As frictions between the the U.S. and China rise, can leaders find ways to resolve security and trade disputes and establish a framework to manage competition in order to avoid zero-sum conflict?
International efforts to mitigate potential threats from biotechnologies, such as the Biological Weapons Convention, have so far proven to be of limited effectiveness preventing their misuse.
The U.S.-Russia bilateral relationship is facing unprecedented strains. At the same time, the U.S.-China relationship is growing increasingly contentious over what the Trump administration views as the lack of reciprocity across many areas, including trade, investment, media, education, and culture.
China, Russia, and the U.S. face the difficult task of maintaining the following aspects of trilateral nonproliferation cooperation: limiting vertical growth of nuclear forces, preventing nuclear proliferation in new countries, and enhancing barriers against terrorists’ use of nuclear weapons.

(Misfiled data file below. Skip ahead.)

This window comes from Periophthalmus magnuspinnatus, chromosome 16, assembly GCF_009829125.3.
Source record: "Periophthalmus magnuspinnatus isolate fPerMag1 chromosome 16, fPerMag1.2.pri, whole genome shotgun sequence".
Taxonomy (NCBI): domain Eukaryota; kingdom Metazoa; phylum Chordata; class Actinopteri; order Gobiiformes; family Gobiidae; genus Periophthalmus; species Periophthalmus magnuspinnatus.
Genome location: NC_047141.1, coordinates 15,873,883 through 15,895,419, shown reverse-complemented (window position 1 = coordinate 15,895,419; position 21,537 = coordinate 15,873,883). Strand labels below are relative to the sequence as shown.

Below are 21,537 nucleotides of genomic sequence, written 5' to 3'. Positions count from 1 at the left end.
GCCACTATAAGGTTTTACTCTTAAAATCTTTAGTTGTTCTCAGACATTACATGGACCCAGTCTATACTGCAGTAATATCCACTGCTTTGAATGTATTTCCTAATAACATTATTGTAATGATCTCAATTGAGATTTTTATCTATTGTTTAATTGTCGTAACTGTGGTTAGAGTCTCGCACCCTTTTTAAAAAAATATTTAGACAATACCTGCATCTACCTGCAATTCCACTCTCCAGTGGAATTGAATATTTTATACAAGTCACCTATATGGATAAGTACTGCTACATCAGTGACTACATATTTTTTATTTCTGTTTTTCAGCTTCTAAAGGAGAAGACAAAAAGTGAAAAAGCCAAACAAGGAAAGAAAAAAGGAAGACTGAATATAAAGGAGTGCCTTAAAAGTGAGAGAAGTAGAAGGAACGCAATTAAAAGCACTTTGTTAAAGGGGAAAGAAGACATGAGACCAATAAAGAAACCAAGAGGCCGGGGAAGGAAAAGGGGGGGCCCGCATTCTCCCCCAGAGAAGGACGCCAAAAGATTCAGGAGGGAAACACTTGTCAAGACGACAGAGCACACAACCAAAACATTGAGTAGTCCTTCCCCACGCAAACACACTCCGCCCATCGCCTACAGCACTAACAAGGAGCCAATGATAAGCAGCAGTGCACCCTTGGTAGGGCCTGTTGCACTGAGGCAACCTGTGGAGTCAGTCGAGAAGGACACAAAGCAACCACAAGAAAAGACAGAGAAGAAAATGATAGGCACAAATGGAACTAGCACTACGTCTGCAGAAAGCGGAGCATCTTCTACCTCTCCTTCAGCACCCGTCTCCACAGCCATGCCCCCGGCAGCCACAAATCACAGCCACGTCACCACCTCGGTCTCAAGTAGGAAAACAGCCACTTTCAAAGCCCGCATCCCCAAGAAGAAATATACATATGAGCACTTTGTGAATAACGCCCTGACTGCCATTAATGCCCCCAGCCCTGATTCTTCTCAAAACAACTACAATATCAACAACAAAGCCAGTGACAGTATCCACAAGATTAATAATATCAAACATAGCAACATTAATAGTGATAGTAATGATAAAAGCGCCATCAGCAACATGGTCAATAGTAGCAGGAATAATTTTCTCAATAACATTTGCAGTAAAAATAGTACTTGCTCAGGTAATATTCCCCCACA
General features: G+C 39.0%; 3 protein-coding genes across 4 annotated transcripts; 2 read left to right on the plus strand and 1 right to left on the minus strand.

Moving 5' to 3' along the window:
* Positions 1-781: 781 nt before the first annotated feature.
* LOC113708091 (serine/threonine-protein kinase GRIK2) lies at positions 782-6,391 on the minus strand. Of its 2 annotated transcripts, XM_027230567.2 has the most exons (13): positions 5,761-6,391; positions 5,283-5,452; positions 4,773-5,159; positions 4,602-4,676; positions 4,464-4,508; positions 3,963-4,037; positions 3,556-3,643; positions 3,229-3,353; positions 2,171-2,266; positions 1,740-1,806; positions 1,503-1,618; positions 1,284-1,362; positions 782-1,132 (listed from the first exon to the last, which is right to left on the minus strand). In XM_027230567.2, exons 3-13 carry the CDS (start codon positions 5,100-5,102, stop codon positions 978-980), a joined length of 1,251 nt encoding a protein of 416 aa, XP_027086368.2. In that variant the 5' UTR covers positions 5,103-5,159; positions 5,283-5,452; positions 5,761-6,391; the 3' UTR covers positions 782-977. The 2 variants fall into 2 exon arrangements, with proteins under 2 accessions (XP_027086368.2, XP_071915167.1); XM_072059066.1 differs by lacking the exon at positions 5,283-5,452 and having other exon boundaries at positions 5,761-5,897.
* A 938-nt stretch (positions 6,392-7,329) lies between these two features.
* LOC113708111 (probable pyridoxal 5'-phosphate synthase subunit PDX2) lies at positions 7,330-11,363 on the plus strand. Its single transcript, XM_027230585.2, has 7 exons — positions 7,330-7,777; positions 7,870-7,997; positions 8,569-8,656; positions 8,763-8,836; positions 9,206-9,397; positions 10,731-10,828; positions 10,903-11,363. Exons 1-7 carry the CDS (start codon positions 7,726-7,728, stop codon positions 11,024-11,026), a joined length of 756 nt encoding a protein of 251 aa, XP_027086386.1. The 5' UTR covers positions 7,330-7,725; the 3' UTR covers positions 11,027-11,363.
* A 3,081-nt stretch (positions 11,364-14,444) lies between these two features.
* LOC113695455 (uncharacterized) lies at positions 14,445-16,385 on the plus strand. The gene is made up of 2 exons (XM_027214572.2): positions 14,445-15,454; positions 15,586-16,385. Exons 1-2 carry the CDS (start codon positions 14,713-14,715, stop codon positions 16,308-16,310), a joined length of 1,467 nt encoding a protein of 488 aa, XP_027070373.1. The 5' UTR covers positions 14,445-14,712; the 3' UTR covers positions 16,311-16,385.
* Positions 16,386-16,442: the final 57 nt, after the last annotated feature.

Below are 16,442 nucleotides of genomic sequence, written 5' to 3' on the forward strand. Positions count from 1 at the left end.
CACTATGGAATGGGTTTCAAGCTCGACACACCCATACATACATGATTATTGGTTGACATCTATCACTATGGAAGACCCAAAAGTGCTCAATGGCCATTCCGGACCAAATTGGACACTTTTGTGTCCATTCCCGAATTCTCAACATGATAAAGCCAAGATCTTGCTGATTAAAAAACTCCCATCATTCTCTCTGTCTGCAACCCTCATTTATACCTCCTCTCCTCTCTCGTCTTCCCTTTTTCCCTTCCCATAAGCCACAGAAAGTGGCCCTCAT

Though formal diplomatic efforts between the DPRK and China, South Korea, and the U.S. have resumed, a solution to the North Korea issue remains elusive.
While the international community focuses its attention on trade, issues related to global production networks and flows of capital are essential to the discussion, which means monetary, investment, and fiscal policy must also be considered.
While the U.S. argues that its deployment of the THAAD missile defense system in South Korea is necessary to counter the nuclear threat from North Korea, Chinese experts worry that U.S. missile defense assets in the region could undermine China’s strategic nuclear deterrent capability.
Since President Trump accepted an invitation to meet with North Korean leader Kim Jong-un, he has raised expectations that North Korea might finally be willing to abandon its nuclear arsenal.
Though 2017 proved to be a troubled period in China-India relations, the two countries may now be trying to reconcile their differences, as evidenced by President Xi and Prime Minister Modi’s meeting at the end of April. But repairing ties will not be easy.
Artificial intelligence, big data, and automation are impacting governments, societies, and global governance organizations. How can the international community work together to harness the positive potential of these advancements, beyond coming to terms with and regulating the implications?